Electronic Theses and Dissertations

Date of Award


Document Type


Degree Name

M.M. in Music

First Advisor

Thomas A. Peattie

Second Advisor

Michael C. Gardiner

Third Advisor

Theresa A. Starkey


University of Mississippi

Relational Format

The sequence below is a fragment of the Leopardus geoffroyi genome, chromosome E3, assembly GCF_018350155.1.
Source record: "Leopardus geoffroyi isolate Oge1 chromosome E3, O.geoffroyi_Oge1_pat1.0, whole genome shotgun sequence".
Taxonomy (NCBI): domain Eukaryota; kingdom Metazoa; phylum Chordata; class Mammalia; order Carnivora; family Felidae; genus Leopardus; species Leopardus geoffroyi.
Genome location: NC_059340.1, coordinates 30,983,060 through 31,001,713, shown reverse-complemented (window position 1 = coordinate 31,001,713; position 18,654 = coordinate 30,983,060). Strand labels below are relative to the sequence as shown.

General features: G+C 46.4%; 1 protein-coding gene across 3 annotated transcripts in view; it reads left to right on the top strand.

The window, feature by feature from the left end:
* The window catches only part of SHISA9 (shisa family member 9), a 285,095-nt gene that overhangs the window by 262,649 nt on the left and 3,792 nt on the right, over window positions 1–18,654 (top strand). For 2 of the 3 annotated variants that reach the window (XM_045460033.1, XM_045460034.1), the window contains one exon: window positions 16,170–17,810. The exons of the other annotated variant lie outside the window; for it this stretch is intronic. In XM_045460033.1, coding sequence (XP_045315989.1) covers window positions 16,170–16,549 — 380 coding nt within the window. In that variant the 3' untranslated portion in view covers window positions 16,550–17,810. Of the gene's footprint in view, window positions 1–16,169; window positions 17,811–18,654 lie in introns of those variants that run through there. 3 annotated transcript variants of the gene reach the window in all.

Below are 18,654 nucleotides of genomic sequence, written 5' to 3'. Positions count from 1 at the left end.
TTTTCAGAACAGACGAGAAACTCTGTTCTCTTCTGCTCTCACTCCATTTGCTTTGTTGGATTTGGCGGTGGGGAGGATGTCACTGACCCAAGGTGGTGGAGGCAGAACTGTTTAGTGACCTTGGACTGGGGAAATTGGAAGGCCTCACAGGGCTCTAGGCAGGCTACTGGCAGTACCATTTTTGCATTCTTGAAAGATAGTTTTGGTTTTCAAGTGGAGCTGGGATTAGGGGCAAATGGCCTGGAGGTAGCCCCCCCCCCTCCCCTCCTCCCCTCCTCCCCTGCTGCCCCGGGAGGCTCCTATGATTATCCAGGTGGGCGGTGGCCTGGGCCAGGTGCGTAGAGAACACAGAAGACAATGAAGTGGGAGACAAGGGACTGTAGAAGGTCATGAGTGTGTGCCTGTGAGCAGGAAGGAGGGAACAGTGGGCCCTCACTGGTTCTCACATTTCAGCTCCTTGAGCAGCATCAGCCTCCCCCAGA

Black women have long been subjected to misrepresentations and stereotypes which have denied them full access to their own femininity and womanhood. These misrepresentations and stereotypes are pervasive in Euro-American culture and can be clearly observed in film, television, and music. As a result, these women have combatted such narratives as an expression of agency. One of the most notable ways Black women have accomplished these goals is through Rap and R&B, genres that have allowed them to shape and reshape notions of femininity and Black womanhood. The participation of Black women in these musical traditions frequently draw on womanist rhetoric as a form of empowerment. Furthermore, the globalization of these genres has served to reinforce Pan-Africanist notions of a ‘Global Africa’ and “Africanisms.” Black women who perform and record Rap and R&B music across the African Diaspora reshape and complicate these notions. Two albums, NAO’s And Then Life Was Beautiful and Little Simz’s Sometimes I Might Be Introvert, showcase the way Black women across the diaspora explore femininity and Black womanhood and engage with Pan-Africanist rhetoric. In doing so, these women have not only helped reshape notions of femininity and Black womanhood but have also engaged with and often subverted the conventions of Rap and R&B, making clear in turn the multidimensionality of cultural transmission.





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